Nighttime ride on the Number Eight, north through the dark and damp… a route ripe for further investigation in the drier, warmer days ahead -- a serpentine transit pubcrawl in the inevitable Indian summer. For now, though, it’s just me and my reflection in the window, familiar phantom face, hands leafing through a book of jotted notes…
The faceful of blazing vapor blasts me back, hottest of hot toddies: shots of Royal Reserve dropped onto a hot skillet. A Proud Canadian.
Cozy in here, warm and tight against the three-day rain outside. Ancient imperatives hard-coded in my hoser cells send the message: it’s house-party season. Old memories of the month-or-so between first week of classes and Halloween, feeling just like this; the coming in from cold to a roomful of laughter, liquor and bad ideas.
No people party here, tonight… just the spirit; we’re priming up for an ill-advised ramble out to Whyte, the crashing of a stagette. So we rock out to Maiden and argue about “Back in the Village,” check out the new Slayer (it rocks) and play Battleship while we wait for our Man.
And somewhere out there, frat boys are motoring around on a go-cart couch, sorority pledges stand sentry in bridesmaid dresses, and the hares have started on their white winter Mohawks…
CITY TANKS, the headlines tell me, are SET TO ROLL OUT. I’ve played enough Civilization that the message has my hand automatically twitching to click on the City Window, head off the inevitable disaster: under democracy, mobilizing the hometown boys can mean civil unrest, unless steps are taken. You’ve got to turn your Einsteins into Elvises, make with the bread and circuses…
… or, hey; pump in enough bread and the circus takes care of itself. It’s fucking insane on Whyte tonight, as crazy as I’ve ever seen it in non-sports-related circumstances… and everybody's so fucking rich! Limos and bling, racing bikes and riceburners, the glowing and gleaming tchotchkes of mass affluence, everything reeking of money, everything in the best of bad taste.
This is the first time I’ve been an adult during a real boom; last time the black and sticky moneywave rolled hard over Alberta, all it meant to me was that my oilpatch-orphan buddies got videogames, Honda trikes, and Mom’s New Friend hanging around the house. Now… I don’t know; it’s alien and alienating; it isn’t my place.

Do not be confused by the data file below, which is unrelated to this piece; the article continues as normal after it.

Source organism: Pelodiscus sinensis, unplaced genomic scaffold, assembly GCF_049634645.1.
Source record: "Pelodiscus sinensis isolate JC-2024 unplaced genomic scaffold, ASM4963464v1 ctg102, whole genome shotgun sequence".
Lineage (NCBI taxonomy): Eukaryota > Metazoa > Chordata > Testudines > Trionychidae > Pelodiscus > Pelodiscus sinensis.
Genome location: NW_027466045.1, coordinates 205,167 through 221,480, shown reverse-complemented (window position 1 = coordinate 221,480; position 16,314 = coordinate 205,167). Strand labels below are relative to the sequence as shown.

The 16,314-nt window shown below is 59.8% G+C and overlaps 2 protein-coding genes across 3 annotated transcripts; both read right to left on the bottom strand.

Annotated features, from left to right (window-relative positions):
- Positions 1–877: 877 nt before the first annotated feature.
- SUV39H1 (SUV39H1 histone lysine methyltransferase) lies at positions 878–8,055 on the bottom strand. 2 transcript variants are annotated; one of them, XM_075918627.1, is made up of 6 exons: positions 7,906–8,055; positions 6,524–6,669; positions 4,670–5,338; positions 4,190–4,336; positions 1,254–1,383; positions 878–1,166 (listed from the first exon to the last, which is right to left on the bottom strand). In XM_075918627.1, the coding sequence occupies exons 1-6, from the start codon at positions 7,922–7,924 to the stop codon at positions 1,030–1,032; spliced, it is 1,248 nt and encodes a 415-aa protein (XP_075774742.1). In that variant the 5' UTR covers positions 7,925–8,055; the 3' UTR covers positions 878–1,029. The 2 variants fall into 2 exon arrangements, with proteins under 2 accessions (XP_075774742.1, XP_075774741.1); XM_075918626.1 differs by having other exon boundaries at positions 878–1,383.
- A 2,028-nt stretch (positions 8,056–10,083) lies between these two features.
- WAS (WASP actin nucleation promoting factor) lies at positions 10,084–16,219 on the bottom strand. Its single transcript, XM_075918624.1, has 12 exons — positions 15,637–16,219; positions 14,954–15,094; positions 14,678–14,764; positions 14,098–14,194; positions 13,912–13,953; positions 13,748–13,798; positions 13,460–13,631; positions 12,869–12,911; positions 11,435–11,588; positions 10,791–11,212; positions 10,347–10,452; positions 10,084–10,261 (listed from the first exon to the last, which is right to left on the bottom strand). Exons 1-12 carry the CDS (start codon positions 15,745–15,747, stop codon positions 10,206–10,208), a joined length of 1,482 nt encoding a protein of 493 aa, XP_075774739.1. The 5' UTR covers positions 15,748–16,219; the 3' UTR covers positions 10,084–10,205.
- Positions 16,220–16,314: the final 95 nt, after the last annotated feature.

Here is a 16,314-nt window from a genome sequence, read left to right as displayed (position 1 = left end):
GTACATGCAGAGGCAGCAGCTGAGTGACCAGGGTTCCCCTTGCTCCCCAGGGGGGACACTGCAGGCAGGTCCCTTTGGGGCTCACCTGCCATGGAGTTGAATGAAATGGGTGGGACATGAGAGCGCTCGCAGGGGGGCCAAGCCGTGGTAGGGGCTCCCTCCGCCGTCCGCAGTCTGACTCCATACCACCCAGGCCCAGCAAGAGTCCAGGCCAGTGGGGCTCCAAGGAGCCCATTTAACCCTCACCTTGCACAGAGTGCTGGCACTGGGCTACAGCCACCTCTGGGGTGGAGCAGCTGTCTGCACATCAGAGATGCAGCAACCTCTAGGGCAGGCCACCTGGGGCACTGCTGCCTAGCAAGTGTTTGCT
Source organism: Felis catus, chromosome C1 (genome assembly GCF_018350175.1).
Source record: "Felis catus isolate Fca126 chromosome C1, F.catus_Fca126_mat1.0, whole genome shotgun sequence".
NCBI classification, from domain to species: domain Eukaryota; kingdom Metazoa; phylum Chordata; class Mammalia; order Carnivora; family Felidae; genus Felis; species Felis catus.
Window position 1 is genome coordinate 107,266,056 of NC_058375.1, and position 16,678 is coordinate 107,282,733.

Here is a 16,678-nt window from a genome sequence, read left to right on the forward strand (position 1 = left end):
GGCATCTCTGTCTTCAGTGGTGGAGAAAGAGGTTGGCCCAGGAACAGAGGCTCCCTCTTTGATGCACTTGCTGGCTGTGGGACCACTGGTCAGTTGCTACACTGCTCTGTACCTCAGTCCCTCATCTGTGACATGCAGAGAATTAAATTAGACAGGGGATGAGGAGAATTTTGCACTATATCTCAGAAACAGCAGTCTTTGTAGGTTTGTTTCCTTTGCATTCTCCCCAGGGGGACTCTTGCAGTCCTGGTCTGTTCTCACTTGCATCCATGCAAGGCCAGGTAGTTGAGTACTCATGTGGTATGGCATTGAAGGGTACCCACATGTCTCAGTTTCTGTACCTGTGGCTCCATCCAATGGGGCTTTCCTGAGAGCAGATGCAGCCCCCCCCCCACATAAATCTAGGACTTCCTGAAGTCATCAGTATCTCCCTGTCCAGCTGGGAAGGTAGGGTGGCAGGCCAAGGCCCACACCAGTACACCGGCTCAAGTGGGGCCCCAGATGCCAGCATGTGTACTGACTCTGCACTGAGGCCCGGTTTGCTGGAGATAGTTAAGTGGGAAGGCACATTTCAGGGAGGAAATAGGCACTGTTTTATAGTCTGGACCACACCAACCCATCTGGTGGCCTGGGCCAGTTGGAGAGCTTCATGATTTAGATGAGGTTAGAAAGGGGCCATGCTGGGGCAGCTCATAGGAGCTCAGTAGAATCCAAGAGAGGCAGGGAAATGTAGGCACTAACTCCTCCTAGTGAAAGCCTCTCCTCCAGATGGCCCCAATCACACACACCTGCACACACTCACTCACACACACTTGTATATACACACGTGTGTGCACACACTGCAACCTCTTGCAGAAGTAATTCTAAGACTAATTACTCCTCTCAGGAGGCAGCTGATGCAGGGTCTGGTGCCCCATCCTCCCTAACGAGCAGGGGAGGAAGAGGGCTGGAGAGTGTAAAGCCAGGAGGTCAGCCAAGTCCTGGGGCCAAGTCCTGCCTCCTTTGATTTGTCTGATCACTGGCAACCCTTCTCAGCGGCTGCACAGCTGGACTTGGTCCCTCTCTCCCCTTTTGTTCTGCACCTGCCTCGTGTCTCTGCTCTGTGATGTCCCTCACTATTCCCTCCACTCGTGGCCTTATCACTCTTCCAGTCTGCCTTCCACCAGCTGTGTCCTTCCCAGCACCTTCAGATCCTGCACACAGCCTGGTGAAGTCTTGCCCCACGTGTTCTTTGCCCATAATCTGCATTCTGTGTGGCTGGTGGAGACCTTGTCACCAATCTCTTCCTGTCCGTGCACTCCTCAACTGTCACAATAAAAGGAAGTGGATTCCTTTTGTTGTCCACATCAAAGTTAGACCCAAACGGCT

Hard-eyed little Hiltons and their catchphrase-hooting sportscar suitors…
… and a yellow ribbon on the bumper of a bass-pumpin’ Hummer. A ballcap leans out the passenger side: “FAGGGGOTTTS!”
I should know better than to wear tweed down here.
Moody times. It’s days later, and the misty rain (great nom du porn!) has only once been sunshined away long enough to make it to the used-record store and back. Good thing we’re pretty stocked up, here: there’s enough rice and canned soup in the cupboards to make at least a week’s worth of curried Poverty Glop. Wine’s gonna be a problem, though…
Autumn rains, preview chill… you have to pick your parties. Whyte on a Saturday is for the rich, young consumers; not-so-rich, not-so-young creators belong in their own places, their snuggly hobbit-holes filled with friends: art parties, laughing against the cold.
But, yeah, I’ll admit it: my idea to hand-carve Dungeons & Dragons maps into plywood panels for display as objets d’art was a bad one.
Too early to think about that! I have to wait at least long enough for last night’s taste test – that sprightly red that comes in a screwtop Tetra Pak, perfect for thoughtful wine-walking – to work its black way through the guts.
Autumn morning, warm computer, hot coffee… Willie Nelson singing “Stardust” off a turntable that’s needed a new stylus for about three years. Clear mind, clear eyes.
It’s the dawn of another party season… but the Big Black – for everybody, everywhere – feels closer than ever. How many more years of privilege and pleasure can we expect before nightfall?
So party on, people. Stay warm, cuddle close, smile bright, laugh at your own jokes. Hug in the entryway, smell dinner cooking. Open that Yellow Label, pass that pinner… tomorrow’s headlines have yet to be printed.